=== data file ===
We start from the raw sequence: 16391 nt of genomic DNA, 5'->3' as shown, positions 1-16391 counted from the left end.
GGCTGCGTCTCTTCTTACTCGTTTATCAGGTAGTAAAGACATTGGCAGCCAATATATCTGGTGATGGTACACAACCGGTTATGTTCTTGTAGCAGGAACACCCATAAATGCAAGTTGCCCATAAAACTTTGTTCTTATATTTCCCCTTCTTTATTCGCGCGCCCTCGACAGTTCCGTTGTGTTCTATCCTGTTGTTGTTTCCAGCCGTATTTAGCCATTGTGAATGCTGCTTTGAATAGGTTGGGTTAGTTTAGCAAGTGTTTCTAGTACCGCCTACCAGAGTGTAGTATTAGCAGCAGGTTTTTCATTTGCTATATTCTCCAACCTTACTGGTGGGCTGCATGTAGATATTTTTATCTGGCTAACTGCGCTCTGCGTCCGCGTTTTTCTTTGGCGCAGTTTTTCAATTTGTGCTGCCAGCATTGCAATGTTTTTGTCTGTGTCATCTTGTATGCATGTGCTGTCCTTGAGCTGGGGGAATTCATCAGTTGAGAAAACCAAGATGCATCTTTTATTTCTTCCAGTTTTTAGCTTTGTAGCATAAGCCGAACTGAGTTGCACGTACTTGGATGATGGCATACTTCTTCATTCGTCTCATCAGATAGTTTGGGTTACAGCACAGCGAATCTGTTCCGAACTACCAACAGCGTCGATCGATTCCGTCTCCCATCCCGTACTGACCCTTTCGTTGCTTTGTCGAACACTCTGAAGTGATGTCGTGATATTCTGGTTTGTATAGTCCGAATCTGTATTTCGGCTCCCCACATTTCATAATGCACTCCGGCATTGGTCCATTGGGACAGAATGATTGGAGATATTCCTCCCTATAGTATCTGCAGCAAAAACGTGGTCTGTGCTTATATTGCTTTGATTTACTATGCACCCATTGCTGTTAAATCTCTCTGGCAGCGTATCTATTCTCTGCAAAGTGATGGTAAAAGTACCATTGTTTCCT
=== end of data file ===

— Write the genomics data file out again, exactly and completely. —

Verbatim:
We start from the raw sequence: 16391 nt of genomic DNA, 5'->3' as shown, positions 1-16391 counted from the left end.
GGCTGCGTCTCTTCTTACTCGTTTATCAGGTAGTAAAGACATTGGCAGCCAATATATCTGGTGATGGTACACAACCGGTTATGTTCTTGTAGCAGGAACACCCATAAATGCAAGTTGCCCATAAAACTTTGTTCTTATATTTCCCCTTCTTTATTCGCGCGCCCTCGACAGTTCCGTTGTGTTCTATCCTGTTGTTGTTTCCAGCCGTATTTAGCCATTGTGAATGCTGCTTTGAATAGGTTGGGTTAGTTTAGCAAGTGTTTCTAGTACCGCCTACCAGAGTGTAGTATTAGCAGCAGGTTTTTCATTTGCTATATTCTCCAACCTTACTGGTGGGCTGCATGTAGATATTTTTATCTGGCTAACTGCGCTCTGCGTCCGCGTTTTTCTTTGGCGCAGTTTTTCAATTTGTGCTGCCAGCATTGCAATGTTTTTGTCTGTGTCATCTTGTATGCATGTGCTGTCCTTGAGCTGGGGGAATTCATCAGTTGAGAAAACCAAGATGCATCTTTTATTTCTTCCAGTTTTTAGCTTTGTAGCATAAGCCGAACTGAGTTGCACGTACTTGGATGATGGCATACTTCTTCATTCGTCTCATCAGATAGTTTGGGTTACAGCACAGCGAATCTGTTCCGAACTACCAACAGCGTCGATCGATTCCGTCTCCCATCCCGTACTGACCCTTTCGTTGCTTTGTCGAACACTCTGAAGTGATGTCGTGATATTCTGGTTTGTATAGTCCGAATCTGTATTTCGGCTCCCCACATTTCATAATGCACTCCGGCATTGGTCCATTGGGACAGAATGATTGGAGATATTCCTCCCTATAGTATCTGCAGCAAAAACGTGGTCTGTGCTTATATTGCTTTGATTTACTATGCACCCATTGCTGTTAAATCTCTCTGGCAGCGTATCTATTCTCTGCAAAGTGATGGTAAAAGTACCATTGTTTCCT